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Best Practice Tips: Demonstrating Expertise Through Marketing

Asked and Answered

By John W. Olmstead, MBA, Ph.D, CMC

Q. I am a new non-equity partner in a 16-attorney firm in Phoenix, Arizona. My equity partners are telling me that I have to do more than generate billable hours and perform quality work for clients. They now expect me to bring in clients. Where do I start?

A. I often advise attorneys that while what you know is important what you want to be known for is more important. Just having your name known is pretty useless unless it is known for something. For example, it is best to be known as an outstanding personal injury plaintiff lawyer – not just a good lawyer. In law firms it is the reputation for expertise that matters, not just the reputation. Therefore, a successful marketing program must project and demonstrate expertise. This can be accomplished in the following ways:

  1. Byline Articles
  2. Authored Books
  3. Presentations
  4. Client Testimonials on the firm’s website.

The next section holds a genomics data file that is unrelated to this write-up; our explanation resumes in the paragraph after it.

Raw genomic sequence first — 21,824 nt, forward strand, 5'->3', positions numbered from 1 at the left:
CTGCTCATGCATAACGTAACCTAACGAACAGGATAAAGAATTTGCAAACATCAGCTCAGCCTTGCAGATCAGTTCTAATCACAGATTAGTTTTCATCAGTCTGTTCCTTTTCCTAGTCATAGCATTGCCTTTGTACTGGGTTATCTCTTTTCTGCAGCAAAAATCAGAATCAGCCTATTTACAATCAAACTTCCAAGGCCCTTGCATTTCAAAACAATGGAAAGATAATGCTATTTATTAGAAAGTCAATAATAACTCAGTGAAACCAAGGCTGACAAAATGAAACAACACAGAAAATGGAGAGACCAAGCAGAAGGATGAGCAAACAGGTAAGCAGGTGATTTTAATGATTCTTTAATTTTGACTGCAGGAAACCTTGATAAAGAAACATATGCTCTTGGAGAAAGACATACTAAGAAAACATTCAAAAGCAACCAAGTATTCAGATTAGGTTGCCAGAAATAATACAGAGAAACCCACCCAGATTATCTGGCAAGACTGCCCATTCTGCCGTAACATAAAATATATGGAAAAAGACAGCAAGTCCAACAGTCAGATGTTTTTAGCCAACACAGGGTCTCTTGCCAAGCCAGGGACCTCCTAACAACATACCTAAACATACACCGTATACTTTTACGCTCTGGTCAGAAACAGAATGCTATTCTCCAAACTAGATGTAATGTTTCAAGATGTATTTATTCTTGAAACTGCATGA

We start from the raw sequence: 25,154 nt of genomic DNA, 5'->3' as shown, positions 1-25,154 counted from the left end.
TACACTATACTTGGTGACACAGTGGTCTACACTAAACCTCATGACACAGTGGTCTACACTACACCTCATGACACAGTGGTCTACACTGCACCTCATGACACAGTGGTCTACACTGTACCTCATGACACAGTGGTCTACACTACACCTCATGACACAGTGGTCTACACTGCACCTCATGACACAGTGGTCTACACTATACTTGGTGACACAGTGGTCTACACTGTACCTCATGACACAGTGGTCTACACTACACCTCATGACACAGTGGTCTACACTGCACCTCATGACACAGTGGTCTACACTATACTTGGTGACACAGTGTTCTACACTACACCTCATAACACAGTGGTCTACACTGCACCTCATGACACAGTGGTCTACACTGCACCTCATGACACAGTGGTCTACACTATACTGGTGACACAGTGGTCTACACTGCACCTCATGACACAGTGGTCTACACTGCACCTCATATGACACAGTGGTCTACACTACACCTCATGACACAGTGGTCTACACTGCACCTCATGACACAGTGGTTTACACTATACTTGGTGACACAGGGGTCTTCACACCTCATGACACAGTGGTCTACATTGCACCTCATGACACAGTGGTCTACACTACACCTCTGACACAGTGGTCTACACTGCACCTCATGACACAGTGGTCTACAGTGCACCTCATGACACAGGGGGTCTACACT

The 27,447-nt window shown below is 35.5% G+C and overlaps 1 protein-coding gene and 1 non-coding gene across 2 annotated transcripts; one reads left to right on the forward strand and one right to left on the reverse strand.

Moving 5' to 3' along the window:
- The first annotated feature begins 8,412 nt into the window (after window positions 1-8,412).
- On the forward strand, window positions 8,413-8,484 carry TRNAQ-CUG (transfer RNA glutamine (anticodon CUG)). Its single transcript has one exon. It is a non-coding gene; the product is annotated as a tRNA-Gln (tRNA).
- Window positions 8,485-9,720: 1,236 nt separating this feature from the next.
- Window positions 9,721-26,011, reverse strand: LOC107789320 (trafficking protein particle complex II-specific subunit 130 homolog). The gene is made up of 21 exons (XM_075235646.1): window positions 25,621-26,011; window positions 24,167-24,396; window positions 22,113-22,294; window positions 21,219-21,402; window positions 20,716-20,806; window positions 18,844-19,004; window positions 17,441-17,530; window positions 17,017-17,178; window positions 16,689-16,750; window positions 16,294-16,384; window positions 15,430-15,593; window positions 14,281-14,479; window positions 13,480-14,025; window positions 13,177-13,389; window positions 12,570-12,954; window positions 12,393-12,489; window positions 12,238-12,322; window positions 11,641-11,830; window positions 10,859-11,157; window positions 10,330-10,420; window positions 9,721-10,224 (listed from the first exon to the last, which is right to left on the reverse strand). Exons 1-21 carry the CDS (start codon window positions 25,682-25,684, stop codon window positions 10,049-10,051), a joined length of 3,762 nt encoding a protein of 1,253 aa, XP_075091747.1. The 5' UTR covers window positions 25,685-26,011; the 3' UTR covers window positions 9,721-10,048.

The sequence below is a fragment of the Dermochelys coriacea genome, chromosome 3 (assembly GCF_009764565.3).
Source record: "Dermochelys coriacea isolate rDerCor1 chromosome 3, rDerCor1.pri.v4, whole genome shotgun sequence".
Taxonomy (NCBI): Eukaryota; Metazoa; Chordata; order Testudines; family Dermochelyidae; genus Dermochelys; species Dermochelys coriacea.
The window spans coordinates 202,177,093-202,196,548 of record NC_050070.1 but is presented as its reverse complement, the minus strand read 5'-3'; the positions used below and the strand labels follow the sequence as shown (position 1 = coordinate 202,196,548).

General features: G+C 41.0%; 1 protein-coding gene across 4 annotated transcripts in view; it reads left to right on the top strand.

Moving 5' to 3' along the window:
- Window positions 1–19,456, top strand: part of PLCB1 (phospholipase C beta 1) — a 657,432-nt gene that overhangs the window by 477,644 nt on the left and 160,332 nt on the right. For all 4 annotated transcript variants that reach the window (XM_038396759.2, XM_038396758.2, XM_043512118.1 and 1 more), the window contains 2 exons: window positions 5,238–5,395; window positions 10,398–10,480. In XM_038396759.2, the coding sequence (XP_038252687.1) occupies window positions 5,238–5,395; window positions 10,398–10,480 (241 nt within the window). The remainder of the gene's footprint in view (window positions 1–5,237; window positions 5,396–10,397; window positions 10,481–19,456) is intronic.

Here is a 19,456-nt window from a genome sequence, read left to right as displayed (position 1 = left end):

While biographies on the website are important prospective clients and referral sources are looking for proof of expertise. Articles, authored books, presentations, and client testimonials provide such proof.
One of the best and reliable ways of providing such proof is the article. In a byline article, you don’t have to say that you are an expert – the fact that you wrote the article, discussing a particular legal topic, says it for you. It’s your expertise on display whether the article be in a print publication or posted on your website, blog, or other location.

An article is one tools that you can you where you have control – you can say what you want to say and say it in your way. In most cases, if an article is acceptable on its own terms, an editor won’t change the thrust of it.

For most legal and business trade journal publications that accept articles you do not have to be a well-known writer to write an article that will be accepted by these publications. You simply have to know what you are talking about. Editors will help with the formatting, style, and syntax.

If you retain the copyright to your article you can re-purpose your article and use it on the firm’s website, reprints, firm brochures, and as a future chapter in your first book.

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John W. Olmstead, MBA, Ph.D, CMC, ( is a past chair and member of the ISBA Standing Committee on Law Office Management and Economics and author of The Lawyers Guide to Succession Planning published by the ABA. For more information on law office management please direct questions to the ISBA listserver, which John and other committee members review, or view archived copies of The Bottom Line newsletters. Contact John at

Posted on March 7, 2018 by Sara Anderson
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